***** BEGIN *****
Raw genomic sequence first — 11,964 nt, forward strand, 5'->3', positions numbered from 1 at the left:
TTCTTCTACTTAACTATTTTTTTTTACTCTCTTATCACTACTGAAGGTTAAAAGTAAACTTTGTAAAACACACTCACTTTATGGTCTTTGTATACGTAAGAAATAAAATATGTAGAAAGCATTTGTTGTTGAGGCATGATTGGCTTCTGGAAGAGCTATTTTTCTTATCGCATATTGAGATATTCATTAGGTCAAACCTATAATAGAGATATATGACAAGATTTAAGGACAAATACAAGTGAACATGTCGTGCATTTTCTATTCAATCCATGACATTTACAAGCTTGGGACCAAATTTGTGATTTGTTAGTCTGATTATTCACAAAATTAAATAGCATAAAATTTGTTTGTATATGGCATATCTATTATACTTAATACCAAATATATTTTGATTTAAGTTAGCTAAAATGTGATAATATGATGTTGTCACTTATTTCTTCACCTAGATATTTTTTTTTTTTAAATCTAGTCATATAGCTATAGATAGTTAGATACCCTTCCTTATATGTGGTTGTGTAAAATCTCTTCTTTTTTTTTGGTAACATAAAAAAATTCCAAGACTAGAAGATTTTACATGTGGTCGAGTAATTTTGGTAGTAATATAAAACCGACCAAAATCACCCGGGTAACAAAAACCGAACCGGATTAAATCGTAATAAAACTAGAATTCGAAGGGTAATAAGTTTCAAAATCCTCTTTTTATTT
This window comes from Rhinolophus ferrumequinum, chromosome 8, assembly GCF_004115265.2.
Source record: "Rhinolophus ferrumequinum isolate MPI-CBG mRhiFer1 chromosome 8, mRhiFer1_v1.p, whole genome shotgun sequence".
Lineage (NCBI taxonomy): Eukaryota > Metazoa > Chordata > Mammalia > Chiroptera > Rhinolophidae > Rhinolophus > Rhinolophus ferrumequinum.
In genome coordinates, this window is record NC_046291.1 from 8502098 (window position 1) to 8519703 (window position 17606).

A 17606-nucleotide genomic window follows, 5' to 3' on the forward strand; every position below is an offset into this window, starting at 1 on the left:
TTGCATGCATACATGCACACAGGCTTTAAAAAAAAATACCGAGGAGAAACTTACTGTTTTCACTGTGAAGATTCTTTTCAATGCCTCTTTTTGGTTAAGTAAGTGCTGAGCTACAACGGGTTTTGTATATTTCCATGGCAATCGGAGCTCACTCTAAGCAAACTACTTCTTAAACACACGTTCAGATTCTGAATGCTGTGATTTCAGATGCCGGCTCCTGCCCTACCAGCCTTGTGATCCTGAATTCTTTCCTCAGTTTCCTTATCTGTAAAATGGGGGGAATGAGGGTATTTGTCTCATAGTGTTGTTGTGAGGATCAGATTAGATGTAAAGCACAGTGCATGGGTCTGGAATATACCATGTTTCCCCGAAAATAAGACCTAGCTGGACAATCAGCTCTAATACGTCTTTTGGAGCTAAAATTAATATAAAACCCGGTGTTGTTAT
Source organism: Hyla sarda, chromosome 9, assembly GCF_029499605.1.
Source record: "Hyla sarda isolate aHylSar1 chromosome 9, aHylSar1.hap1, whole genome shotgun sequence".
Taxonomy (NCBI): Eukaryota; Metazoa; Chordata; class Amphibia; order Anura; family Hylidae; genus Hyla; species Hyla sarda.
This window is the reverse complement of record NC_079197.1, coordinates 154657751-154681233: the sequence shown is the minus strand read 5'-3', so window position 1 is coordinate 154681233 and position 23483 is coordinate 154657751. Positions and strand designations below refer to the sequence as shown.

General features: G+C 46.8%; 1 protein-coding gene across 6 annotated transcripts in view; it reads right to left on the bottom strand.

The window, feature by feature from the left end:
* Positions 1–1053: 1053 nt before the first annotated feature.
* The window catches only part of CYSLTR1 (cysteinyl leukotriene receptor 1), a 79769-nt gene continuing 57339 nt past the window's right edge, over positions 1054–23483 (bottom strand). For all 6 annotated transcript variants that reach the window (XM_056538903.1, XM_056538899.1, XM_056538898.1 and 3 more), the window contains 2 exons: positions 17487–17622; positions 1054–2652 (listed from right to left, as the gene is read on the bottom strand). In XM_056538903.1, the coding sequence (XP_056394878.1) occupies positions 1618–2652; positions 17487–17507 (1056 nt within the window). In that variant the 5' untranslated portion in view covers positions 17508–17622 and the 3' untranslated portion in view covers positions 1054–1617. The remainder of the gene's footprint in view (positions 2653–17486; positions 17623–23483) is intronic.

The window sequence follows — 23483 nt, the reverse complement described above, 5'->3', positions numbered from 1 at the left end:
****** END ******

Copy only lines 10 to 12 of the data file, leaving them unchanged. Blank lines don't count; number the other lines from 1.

Source record: "Hyla sarda isolate aHylSar1 chromosome 9, aHylSar1.hap1, whole genome shotgun sequence".
Taxonomy (NCBI): Eukaryota; Metazoa; Chordata; class Amphibia; order Anura; family Hylidae; genus Hyla; species Hyla sarda.
This window is the reverse complement of record NC_079197.1, coordinates 154657751-154681233: the sequence shown is the minus strand read 5'-3', so window position 1 is coordinate 154681233 and position 23483 is coordinate 154657751. Positions and strand designations below refer to the sequence as shown.